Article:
If you ever wondered how pain can cause anxiety in dogs, there are a number of ways, some possibly unexpected! When dogs experience pain, it can have a big impact on their overall emotional well-being. Experiencing pain can make them feel vulnerable and cause anxiety. Read on to find out what’s happening beneath the fur and how it can impact your dogs behaviour.
Even mild pain can cause problem behaviour
Dogs are very good at hiding pain from us, but that doesn’t mean it isn’t there. Headaches, toothaches, and joint pain, can all exist under the surface, as can many other kinds of pain. It doesn’t have to make our dogs limp or cry out for it to have an impact on their behaviour. So just because it isn’t obvious doesn’t mean we shouldn’t consider pain as a reason for a new behaviour. Even mild pain can cause anxiety, which in turn can affect our dogs overall mood. As we’ll see in this blog, this can make them reactive to unexpected triggers and situations.
Pain triggers fight or flight response
Pain is a sign of danger, so it can trigger the body’s fight-or-flight response. This response can lead to increased adrenaline, which increases heart rate, blood pressure, sweating, and muscle tension. These can all make the pain feel worse. But, they can also make a dog more at risk of overwhelm, which can lead to reactive behaviour and frustration.
Noise can also cause pain by triggering the release of stress hormones. When we are exposed to loud noise, our bodies can release cortisol and adrenaline. Many of us know the physical feeling we get at loud concerts or when we hear gun fire. These hormones can cause increased heart rate, muscle tension, headaches, migraines, and other pain symptoms too. Noise can also increase the level of inflammation in the body, which can make existing pain, such as arthritis, more severe. This can effect older dogs quite significantly. Very often we think our dogs react fearfully to loud noises. But, if your dog is reacting to fireworks it is very likely they are also suffering from pain first, which in turn causes anxiety.
When dogs are in pain, their ability to defend themselves from potential threats diminishes. They may become physically weaker or less agile, which heightens their sense of vulnerability. This vulnerability, in turn, breeds insecurity and amplifies their fear and anxiety levels. When this happens they need us to advocate for them even more than usual.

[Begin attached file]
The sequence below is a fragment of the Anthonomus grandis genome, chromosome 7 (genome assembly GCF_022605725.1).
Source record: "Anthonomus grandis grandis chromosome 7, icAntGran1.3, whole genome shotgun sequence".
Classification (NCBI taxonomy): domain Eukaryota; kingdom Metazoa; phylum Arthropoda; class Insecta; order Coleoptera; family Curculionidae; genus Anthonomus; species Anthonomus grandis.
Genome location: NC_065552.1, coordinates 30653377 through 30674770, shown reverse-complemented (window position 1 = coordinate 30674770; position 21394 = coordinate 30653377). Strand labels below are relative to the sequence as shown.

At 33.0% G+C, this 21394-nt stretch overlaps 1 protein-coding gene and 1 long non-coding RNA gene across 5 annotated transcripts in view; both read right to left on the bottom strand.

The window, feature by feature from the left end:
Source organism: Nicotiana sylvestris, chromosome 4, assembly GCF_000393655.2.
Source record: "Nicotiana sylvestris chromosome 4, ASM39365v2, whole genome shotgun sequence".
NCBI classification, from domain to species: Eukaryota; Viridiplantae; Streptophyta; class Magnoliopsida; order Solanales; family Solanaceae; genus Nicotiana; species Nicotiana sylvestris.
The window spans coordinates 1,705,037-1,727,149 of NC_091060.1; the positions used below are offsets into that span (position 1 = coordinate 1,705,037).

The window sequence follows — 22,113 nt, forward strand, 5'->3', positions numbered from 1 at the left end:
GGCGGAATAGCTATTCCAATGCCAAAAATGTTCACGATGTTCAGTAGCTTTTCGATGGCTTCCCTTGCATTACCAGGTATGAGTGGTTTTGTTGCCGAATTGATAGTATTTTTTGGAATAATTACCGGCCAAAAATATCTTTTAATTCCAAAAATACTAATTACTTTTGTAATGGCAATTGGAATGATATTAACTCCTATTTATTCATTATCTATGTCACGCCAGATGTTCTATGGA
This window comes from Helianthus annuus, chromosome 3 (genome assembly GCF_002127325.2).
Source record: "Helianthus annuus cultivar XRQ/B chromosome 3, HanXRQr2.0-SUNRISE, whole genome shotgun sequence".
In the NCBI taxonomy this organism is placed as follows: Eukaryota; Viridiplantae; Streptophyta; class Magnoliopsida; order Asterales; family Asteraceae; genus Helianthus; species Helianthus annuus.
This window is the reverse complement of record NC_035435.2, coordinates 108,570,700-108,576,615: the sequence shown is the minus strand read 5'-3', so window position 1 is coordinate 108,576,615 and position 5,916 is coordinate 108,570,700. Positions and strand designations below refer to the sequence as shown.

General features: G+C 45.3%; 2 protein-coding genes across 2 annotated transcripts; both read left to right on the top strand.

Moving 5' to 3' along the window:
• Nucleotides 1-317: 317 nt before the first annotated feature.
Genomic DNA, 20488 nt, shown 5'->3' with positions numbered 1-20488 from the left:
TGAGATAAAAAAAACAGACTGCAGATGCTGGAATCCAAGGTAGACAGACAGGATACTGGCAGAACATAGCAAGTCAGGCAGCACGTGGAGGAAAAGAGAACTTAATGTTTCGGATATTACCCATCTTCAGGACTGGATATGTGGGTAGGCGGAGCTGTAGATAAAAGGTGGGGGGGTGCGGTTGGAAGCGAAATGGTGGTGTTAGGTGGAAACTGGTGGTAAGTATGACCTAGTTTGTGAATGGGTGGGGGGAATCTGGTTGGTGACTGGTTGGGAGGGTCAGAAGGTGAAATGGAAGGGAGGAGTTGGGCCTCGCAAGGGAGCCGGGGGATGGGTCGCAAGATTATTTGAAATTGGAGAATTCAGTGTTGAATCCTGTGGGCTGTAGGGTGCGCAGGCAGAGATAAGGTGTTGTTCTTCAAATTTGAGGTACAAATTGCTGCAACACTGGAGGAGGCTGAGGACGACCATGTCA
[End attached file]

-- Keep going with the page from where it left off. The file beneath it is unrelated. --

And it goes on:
Pain can also affect a dogs ability to exercise, sleep and eat. When these essential needs are affected a dog is already more vulnerable to overwhelm. But they might also feel the physical effects of not getting enough sleep or food which can make a dog grumpy and reactive. We know that sleep and exercise can reduce, or even switch off, the release of adrenaline so without good quality exercise and sleep, stress hormone can be allowed to build up.
Pain affects normal behaviour
Pain can also undermine a dog’s confidence, making them feel uncertain and insecure in their environment. Exploring new places, interacting with other dogs or people, and engaging in their usual activities becomes challenging when pain is present. Dogs need to feel safe and secure to feel confident in themselves. As we already know, pain causes vulnerability which can seriously impact their normal behaviour. As a result, dogs may withdraw socially, experience feelings of isolation, and develop further fear and anxiety.
Fear of pain – Algophobia
It is possible to fear pain. Dogs with algophobia may experience intense anxiety, panic, or even depression at the thought of pain. They may also start to avoid activities or situations that they perceive as being painful. We know that sound can be painful to dogs and this is why we see such extreme reactions to fireworks. It can also be caused by past experiences. If a dog has had a negative experience with pain in the past, such as being injured, getting an injection, or being groomed, they may develop a fear of pain. In these cases, a dog might try to avoid going outside or going to the groomers at all. Interestingly, they can also develop a fear of pain by watching other dogs reactions.
Fix the pain first
Pain can be at the root cause of any kind of behaviour problem. It might not be obvious if your dog is in pain, but if they are, it can cause overwhelm, which reduces a dogs overall ability to cope. If a dog has developed anxiety for no obvious reason, or is in old age, then it’s a good idea to speak to your vet about how you might go about ruling out pain as a potential cause. If you don’t fix the pain first, then any behaviour work will not be permanent and could cause a dog to struggle to maintain their mood.
Are you struggling with your dogs behaviour?
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